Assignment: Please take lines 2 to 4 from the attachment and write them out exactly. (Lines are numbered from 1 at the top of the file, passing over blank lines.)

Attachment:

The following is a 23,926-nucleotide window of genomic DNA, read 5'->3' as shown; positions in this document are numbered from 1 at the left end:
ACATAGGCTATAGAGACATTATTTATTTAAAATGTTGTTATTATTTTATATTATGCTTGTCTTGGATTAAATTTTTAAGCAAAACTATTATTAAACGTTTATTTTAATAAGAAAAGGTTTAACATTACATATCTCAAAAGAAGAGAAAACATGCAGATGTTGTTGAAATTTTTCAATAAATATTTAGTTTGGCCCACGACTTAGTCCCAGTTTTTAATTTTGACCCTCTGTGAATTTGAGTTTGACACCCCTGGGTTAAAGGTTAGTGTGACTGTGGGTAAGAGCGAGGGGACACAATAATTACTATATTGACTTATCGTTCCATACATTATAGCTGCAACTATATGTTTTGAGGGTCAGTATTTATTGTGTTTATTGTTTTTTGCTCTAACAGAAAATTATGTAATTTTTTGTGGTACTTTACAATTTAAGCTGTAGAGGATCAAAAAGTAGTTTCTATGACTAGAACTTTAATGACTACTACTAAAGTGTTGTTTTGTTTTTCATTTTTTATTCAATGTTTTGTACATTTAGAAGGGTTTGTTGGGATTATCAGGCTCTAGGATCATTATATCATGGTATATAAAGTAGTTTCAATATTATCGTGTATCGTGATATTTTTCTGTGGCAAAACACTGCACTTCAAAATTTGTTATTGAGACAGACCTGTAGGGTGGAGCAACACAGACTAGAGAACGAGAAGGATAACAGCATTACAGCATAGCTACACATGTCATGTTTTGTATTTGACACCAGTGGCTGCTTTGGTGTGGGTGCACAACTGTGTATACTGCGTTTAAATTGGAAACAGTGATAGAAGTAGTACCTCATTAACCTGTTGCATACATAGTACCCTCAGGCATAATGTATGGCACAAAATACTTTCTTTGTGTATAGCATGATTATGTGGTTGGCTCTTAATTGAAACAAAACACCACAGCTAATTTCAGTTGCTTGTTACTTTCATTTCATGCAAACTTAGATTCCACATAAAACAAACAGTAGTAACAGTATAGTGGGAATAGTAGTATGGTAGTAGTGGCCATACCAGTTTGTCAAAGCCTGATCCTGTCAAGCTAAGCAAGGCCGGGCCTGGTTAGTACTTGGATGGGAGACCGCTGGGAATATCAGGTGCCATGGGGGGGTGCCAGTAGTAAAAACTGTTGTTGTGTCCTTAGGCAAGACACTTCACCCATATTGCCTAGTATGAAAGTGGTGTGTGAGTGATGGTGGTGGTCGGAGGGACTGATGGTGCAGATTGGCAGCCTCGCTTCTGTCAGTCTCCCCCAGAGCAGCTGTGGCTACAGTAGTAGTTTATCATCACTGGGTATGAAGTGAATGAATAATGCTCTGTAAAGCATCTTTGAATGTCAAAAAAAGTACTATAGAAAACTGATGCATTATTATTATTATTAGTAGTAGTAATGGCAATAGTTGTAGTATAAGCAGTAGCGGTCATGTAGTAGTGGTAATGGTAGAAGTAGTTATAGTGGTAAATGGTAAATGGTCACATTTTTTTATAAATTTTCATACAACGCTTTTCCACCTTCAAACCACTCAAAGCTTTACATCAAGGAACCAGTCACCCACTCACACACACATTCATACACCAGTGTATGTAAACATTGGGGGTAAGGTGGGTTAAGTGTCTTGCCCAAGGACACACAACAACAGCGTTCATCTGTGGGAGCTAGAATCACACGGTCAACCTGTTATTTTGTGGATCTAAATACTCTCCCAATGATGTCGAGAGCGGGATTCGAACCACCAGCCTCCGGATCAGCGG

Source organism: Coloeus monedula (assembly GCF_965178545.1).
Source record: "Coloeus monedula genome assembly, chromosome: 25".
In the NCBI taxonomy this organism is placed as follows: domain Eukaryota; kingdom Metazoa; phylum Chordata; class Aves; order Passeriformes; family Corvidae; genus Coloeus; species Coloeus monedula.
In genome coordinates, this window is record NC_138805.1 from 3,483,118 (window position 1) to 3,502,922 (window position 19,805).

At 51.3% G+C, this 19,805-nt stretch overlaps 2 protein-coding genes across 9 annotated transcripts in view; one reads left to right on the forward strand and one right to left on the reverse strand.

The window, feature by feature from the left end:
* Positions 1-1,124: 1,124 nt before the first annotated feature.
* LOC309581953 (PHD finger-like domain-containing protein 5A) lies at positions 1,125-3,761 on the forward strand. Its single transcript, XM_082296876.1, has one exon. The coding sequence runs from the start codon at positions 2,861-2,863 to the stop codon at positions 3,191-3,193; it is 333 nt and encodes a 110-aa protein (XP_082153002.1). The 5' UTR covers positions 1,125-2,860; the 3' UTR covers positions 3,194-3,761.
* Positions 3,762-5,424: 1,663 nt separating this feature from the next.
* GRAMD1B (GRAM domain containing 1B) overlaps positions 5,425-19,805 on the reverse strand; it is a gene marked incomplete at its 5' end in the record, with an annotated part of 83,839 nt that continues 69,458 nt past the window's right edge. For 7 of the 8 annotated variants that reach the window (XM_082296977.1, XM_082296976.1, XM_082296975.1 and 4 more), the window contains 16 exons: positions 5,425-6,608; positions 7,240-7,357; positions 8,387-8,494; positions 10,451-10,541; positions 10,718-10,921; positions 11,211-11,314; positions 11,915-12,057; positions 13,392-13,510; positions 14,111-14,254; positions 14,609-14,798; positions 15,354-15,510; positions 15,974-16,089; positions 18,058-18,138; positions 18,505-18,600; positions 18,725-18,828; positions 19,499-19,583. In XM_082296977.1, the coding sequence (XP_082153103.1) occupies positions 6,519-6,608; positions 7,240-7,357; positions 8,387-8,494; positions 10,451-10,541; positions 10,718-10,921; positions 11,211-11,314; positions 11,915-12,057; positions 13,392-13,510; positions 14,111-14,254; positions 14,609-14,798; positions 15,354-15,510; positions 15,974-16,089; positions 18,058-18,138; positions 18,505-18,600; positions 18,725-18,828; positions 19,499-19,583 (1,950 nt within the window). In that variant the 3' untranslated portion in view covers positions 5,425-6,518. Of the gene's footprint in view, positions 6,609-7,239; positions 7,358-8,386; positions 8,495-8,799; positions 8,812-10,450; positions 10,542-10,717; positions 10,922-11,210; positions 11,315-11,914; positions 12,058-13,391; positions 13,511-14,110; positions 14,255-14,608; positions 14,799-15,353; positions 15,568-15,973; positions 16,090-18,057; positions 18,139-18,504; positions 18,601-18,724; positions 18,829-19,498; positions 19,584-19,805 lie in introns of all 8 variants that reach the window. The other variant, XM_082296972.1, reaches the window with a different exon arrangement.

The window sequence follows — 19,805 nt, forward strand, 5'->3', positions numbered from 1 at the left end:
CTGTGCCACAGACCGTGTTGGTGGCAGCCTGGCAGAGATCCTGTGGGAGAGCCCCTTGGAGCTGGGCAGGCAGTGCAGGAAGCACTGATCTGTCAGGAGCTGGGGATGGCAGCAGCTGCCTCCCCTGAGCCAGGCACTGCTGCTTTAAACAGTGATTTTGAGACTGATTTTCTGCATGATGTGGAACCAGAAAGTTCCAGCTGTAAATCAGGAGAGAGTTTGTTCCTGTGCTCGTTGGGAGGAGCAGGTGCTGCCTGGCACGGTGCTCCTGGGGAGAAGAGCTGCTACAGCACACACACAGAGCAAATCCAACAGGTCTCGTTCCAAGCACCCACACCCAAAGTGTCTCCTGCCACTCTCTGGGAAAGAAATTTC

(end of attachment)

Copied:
ACATAGGCTATAGAGACATTATTTATTTAAAATGTTGTTATTATTTTATATTATGCTTGTCTTGGATTAAATTTTTAAGCAAAACTATTATTAAACGTTTATTTTAATAAGAAAAGGTTTAACATTACATATCTCAAAAGAAGAGAAAACATGCAGATGTTGTTGAAATTTTTCAATAAATATTTAGTTTGGCCCACGACTTAGTCCCAGTTTTTAATTTTGACCCTCTGTGAATTTGAGTTTGACACCCCTGGGTTAAAGGTTAGTGTGACTGTGGGTAAGAGCGAGGGGACACAATAATTACTATATTGACTTATCGTTCCATACATTATAGCTGCAACTATATGTTTTGAGGGTCAGTATTTATTGTGTTTATTGTTTTTTGCTCTAACAGAAAATTATGTAATTTTTTGTGGTACTTTACAATTTAAGCTGTAGAGGATCAAAAAGTAGTTTCTATGACTAGAACTTTAATGACTACTACTAAAGTGTTGTTTTGTTTTTCATTTTTTATTCAATGTTTTGTACATTTAGAAGGGTTTGTTGGGATTATCAGGCTCTAGGATCATTATATCATGGTATATAAAGTAGTTTCAATATTATCGTGTATCGTGATATTTTTCTGTGGCAAAACACTGCACTTCAAAATTTGTTATTGAGACAGACCTGTAGGGTGGAGCAACACAGACTAGAGAACGAGAAGGATAACAGCATTACAGCATAGCTACACATGTCATGTTTTGTATTTGACACCAGTGGCTGCTTTGGTGTGGGTGCACAACTGTGTATACTGCGTTTAAATTGGAAACAGTGATAGAAGTAGTACCTCATTAACCTGTTGCATACATAGTACCCTCAGGCATAATGTATGGCACAAAATACTTTCTTTGTGTATAGCATGATTATGTGGTTGGCTCTTAATTGAAACAAAACACCACAGCTAATTTCAGTTGCTTGTTACTTTCATTTCATGCAAACTTAGATTCCACATAAAACAAACAGTAGTAACAGTATAGTGGGAATAGTAGTATGGTAGTAGTGGCCATACCAGTTTGTCAAAGCCTGATCCTGTCAAGCTAAGCAAGGCCGGGCCTGGTTAGTACTTGGATGGGAGACCGCTGGGAATATCAGGTGCCATGGGGGGGTGCCAGTAGTAAAAACTGTTGTTGTGTCCTTAGGCAAGACACTTCACCCATATTGCCTAGTATGAAAGTGGTGTGTGAGTGATGGTGGTGGTCGGAGGGACTGATGGTGCAGATTGGCAGCCTCGCTTCTGTCAGTCTCCCCCAGAGCAGCTGTGGCTACAGTAGTAGTTTATCATCACTGGGTATGAAGTGAATGAATAATGCTCTGTAAAGCATCTTTGAATGTCAAAAAAAGTACTATAGAAAACTGATGCATTATTATTATTATTAGTAGTAGTAATGGCAATAGTTGTAGTATAAGCAGTAGCGGTCATGTAGTAGTGGTAATGGTAGAAGTAGTTATAGTGGTAAATGGTAAATGGTCACATTTTTTTATAAATTTTCATACAACGCTTTTCCACCTTCAAACCACTCAAAGCTTTACATCAAGGAACCAGTCACCCACTCACACACACATTCATACACCAGTGTATGTAAACATTGGGGGTAAGGTGGGTTAAGTGTCTTGCCCAAGGACACACAACAACAGCGTTCATCTGTGGGAGCTAGAATCACACGGTCAACCTGTTATTTTGTGGATCTAAATACTCTCCCAATGATGTCGAGAGCGGGATTCGAACCACCAGCCTCCGGATCAGCGG

Source organism: Coloeus monedula (assembly GCF_965178545.1).
Source record: "Coloeus monedula genome assembly, chromosome: 25".